August : Youth Development
This August, ABNY is highlighting YPs working in Youth Development, helping young people develop social, ethical, emotional, physical, and cognitive skills through out-of-school time programming.
Congratulations to our August Spotlights of the Month, Sylvia Cothia, Positive Women United, and Andrew DeSilva, STRIVE!
Coming from a family of sisterhood and five sisters, this was my mother’s (RIP) request to leave a legacy for young girls and women of all ages, races, cultures, and ethnicities to make a global positive difference. Ten years later that dream and legacy is thriving as Positive Women United.
I am most proud of the positive differences Positive Women United has made for our young girls and women. We are making a greater difference through our mentoring and advocacy as a female-empowered nonprofit organization for young girls and women from all diverse, inclusive demographics and backgrounds.
The advice that I would give is to be selfless, giving, authentic, supportive, and passionate when advocating and helping to make a positive difference in someone life. You also have to have patience and a willingness to get the work done. Additionally, you should be a team leader and team player within your organization.
I’ve been a native New Yorker all my life, so it’s in me already being a female empowered New Yorker.
As a child of first-generation immigrants from Trinidad, I have to credit my parents’ dedication, sacrifice, and hard work ethic as examples and the reasons for where I am today. Before my undergraduate experience at Temple University in Philadelphia, I was confident that I would commit to human-centric work either as a social worker or a lawyer. While I did not become either of those things, I have been fortunate to have rich experiences in the non-profit sector for ten-plus years that have allowed me to intersect social, economic, and justice issues. I am proud today to work for an organization in STRIVE that allows me to work on these issues daily at a systems level.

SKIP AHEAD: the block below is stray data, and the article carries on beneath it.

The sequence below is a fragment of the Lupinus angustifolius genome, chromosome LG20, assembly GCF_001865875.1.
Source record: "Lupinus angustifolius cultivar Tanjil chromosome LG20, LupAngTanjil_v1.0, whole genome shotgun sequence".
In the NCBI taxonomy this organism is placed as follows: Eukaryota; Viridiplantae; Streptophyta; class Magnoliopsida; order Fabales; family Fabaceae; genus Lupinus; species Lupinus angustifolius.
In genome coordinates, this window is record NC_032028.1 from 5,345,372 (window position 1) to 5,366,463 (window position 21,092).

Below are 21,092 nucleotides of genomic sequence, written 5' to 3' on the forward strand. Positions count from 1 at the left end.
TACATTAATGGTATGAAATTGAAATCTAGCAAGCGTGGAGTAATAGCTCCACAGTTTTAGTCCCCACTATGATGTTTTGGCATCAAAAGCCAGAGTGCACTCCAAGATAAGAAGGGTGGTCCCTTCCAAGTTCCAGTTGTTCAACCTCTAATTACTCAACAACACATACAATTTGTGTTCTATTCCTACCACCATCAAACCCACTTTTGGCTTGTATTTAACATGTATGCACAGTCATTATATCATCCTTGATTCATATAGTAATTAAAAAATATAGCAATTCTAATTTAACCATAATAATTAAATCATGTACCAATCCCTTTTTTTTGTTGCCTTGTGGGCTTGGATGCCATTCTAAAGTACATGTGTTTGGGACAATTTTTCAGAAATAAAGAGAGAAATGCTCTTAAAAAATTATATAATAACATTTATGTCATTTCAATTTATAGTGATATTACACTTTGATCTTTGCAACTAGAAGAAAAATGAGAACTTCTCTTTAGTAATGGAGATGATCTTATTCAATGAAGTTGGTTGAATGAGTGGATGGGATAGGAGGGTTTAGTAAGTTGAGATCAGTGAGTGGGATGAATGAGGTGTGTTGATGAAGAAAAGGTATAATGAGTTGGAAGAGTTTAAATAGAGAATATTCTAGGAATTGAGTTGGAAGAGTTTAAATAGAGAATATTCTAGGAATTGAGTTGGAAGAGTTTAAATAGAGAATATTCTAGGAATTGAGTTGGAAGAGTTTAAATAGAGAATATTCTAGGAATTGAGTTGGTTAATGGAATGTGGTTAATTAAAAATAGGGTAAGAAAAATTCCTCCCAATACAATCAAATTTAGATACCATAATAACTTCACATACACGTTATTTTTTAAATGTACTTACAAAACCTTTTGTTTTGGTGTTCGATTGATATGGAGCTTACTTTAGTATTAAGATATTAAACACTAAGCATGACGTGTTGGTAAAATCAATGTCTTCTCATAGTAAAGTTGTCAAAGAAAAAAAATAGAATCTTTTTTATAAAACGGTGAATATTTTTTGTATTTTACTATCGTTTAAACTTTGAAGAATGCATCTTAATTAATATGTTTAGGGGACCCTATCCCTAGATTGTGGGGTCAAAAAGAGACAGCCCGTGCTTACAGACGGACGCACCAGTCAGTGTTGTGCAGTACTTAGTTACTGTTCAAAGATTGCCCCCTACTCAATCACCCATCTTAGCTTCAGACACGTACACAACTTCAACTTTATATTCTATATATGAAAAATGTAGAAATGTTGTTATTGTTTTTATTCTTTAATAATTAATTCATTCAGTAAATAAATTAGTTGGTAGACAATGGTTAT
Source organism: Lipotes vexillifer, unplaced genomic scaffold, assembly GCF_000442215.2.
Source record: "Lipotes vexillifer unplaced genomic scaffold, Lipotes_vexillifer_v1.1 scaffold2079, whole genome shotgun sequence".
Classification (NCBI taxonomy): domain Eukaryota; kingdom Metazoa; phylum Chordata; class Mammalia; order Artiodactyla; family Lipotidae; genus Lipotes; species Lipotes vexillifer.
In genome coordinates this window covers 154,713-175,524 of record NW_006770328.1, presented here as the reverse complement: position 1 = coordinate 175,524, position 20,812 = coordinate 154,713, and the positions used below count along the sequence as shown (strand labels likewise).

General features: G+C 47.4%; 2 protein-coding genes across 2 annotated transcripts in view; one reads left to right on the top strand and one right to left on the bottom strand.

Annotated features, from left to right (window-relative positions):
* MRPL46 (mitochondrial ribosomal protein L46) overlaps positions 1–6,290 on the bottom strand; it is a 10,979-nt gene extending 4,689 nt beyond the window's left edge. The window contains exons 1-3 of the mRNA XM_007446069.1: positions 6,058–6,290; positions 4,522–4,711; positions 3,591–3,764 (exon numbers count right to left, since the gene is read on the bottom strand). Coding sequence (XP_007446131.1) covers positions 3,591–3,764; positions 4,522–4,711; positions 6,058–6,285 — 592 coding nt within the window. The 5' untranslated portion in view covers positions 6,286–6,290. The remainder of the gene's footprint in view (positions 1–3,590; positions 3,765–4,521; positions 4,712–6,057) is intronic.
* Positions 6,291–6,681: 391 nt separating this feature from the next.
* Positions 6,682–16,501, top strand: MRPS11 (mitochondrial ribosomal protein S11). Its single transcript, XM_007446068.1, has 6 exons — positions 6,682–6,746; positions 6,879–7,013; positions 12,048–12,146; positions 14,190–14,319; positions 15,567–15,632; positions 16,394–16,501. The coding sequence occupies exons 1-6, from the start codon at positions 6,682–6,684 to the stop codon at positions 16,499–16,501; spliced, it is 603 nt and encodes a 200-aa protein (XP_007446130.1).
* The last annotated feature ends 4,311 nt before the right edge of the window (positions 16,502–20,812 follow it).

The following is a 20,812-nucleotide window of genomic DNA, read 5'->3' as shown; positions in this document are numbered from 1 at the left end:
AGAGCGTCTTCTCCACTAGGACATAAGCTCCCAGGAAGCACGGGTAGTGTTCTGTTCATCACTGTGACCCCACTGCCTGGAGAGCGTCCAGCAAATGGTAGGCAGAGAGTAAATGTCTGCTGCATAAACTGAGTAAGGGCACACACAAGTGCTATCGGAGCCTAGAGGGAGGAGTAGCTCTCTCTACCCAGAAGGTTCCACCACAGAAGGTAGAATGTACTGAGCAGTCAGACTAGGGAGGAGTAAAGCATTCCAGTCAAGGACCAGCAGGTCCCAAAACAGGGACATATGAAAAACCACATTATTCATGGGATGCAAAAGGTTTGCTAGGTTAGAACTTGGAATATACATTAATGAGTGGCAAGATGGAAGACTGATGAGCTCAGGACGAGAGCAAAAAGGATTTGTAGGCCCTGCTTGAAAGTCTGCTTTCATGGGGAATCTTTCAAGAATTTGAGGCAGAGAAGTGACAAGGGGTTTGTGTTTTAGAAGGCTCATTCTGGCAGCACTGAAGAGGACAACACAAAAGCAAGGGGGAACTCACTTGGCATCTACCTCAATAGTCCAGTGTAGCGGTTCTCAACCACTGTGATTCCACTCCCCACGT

Still today, I am most proud of being one of the first children from a big extended family to graduate from college. I helped set a standard for education in my family, and I am happy to see so many of my family members exceed the standard.
The advice I provided to emerging non-profit leaders is to never to forget that you assume an obligation to be of service to the community upon entrance into the sector.
I was born and raised in New York until I was 13. While I no longer live within the five boroughs and in a suburb of NYC, New York has never left my heart and soul. The culture, food, energy, and sports (Knicks, Yankees, Giants) will always be a part of me. I would have no other way to build my career in New York, and I am forever thankful for what this city has provided me.